Casaubon's Book

Fake Plant Botany

Great article from “The Annals of Improbable Research” on “Artificae Plantae: The Taxonomy, Ecology and Ethnobotany of Simulacra.” It is about time someone did this research:

A previously unacknowledged plant family of significant economic importance plants has been flourishing around us for many years. The fact that this immense and diverse family has been heretofore ignored by most botanists is astonishing–its members are found worldwide in nearly every society. This family is more than a botanical curiosity. It is a scientific conundrum, as the taxa:

1.lack genetic material,
2.appear virtually immortal and
3.have the ability to form intergeneric crosses with ease, despite the lack of any evident mechanism for cross-fertilization.

I wonder where they’d place the play-dough gingko tree Isaiah made?

Sharon

Comments

  1. #1 Claire
    October 13, 2010

    The family does appear to have the ability to evolve, at least since the 1950s. Quite a change from 1950s era plastic flowers to current so-called silk flowers, based on observations of my grandmom’s plants versus the ones I see for sale now. I think this deserves serious scientific investigation. Maybe we need to start a fund from which we can make grants for the study of evolution of Simulacra.

  2. #2 Lee Borden
    October 13, 2010

    I am something of an amateur observer of simulacra, in particular the branch of the taxum that tends to flourish on cemetery gravesites. I have noticed that these plants have a seemingly symbiotic relationship with a rigid green foam derived from petroleum. Wherever you find the simulacra, you find the foam. Amazing!

  3. #3 Greenpa
    October 13, 2010

    I’m afraid the phenomenon is much broader than suggested, since years (ok, decades) ago I identified a large colony of Eptesicus plasticus in the gift store at Carlsbad Caverns. It seems likely to me we’re observing the results of another plot by DuPont/Monsanto, to turn us all into zombies…

  4. #4 The Phytophactor
    October 13, 2010

    Me thinks a literature search is in order, references to Plantus plasticus have been around for decades and would clearly have taxonomic priority. One wonders about the state of peer review.

  5. #5 Greenpa
    October 13, 2010

    Phyto: “One wonders about the state of peer review.”

    lol. No, one doesn’t, if one’s been watching it recently… :-)

  6. #6 Don
    October 13, 2010

    Another form of Simulacra that seems to have evolved significantly since the 1950s is Arboreus nativitatis, a species that, for some strange reason, people like to erect in their homes and decorate with painted glass globes and tiny electric lights each December. The ones from the 1950s had distinctive flat, silver-colored needles, but more recently the needles have more closely resembled those of the spruce or short-needled pine. They also evolved a more woody-looking central stem; in the older specimens, the stem resembled a dark-colored cylindrical tube.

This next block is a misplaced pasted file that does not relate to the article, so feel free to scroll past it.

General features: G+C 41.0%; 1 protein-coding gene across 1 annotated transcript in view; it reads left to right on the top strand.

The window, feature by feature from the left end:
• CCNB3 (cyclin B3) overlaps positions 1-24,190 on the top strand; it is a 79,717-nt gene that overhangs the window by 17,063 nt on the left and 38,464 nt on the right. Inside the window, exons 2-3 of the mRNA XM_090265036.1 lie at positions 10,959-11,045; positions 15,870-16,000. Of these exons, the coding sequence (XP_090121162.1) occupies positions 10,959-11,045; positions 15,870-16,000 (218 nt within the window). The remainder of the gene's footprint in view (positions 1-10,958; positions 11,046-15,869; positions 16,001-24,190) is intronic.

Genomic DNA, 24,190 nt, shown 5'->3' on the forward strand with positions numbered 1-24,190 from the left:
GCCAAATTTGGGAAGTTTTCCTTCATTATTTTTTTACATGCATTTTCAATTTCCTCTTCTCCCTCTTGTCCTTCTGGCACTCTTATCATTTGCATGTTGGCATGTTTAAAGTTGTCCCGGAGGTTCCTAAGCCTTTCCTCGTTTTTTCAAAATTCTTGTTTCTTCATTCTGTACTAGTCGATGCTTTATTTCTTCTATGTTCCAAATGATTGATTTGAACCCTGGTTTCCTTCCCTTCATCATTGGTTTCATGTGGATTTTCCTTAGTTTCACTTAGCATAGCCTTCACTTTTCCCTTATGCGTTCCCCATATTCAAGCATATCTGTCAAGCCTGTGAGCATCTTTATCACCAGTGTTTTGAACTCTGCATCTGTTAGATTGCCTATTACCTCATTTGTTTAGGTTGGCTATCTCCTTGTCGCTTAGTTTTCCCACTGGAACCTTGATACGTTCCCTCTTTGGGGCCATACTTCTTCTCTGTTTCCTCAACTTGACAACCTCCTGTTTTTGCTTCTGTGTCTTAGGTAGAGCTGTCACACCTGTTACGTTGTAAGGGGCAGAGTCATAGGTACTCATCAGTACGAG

7. #7 Nat
    October 13, 2010

    Sharon, thanks for this post. I am one of the authors. Just a note, the title was cut off- it’s “Simulacraceae” as the name of the plant family to conform to the rigid standards of botanical nomenclature. We may have to describe a new genus for the play-dough gingko tree as we haven’t observed that one…. hmm… maybe Moldibulpastium gingkoidium ssp. isaiahii.

    Lee, the observation of the symbiotic (mutualist or parasitic) relationship between Plasticus spp. and the petrofoam is great! We’d observed some biodiversity of Simulacraceae in cemeteries in our longer version of the article at
    http://www.erajournal.org/ojs/index.php/era/article/view/127/112
    but missed this essential ecological aspect!

    And, Claire, we’re already on starting a multi-center interdisciplinary 10-year Simulagenome research program funded by the “National Science Foundation, United States Department of Agriculture, the National Institute of Mental Health, and the National Endowment for the Emancipation of the Humor Impaired (NEE-HI).” You should join us!

  8. #8 SimonG
    October 13, 2010

    No doubt you’re already aware of the plasticine plants which were exhibited at the RHS Chelsea Flower Show last year, and won a medal.
    http://www.telegraph.co.uk/gardening/chelseaflowershow/5324764/James-Mays-Plasticine-Garden-at-Chelsea-Flower-Show-2009.html

  9. #9 Greenpa
    October 14, 2010

    Nat- bless you! You’re filling a desperate need. :-)

    May I suggest, for your next grant application, that an extended expedition to the great Pacific Ocean wabe is paramount. Clearly, this is likely to be the core for the evolution of polybased life forms.

  10. #10 Greenpa
    October 14, 2010

    sorry, guess that has to be “unlife” forms.

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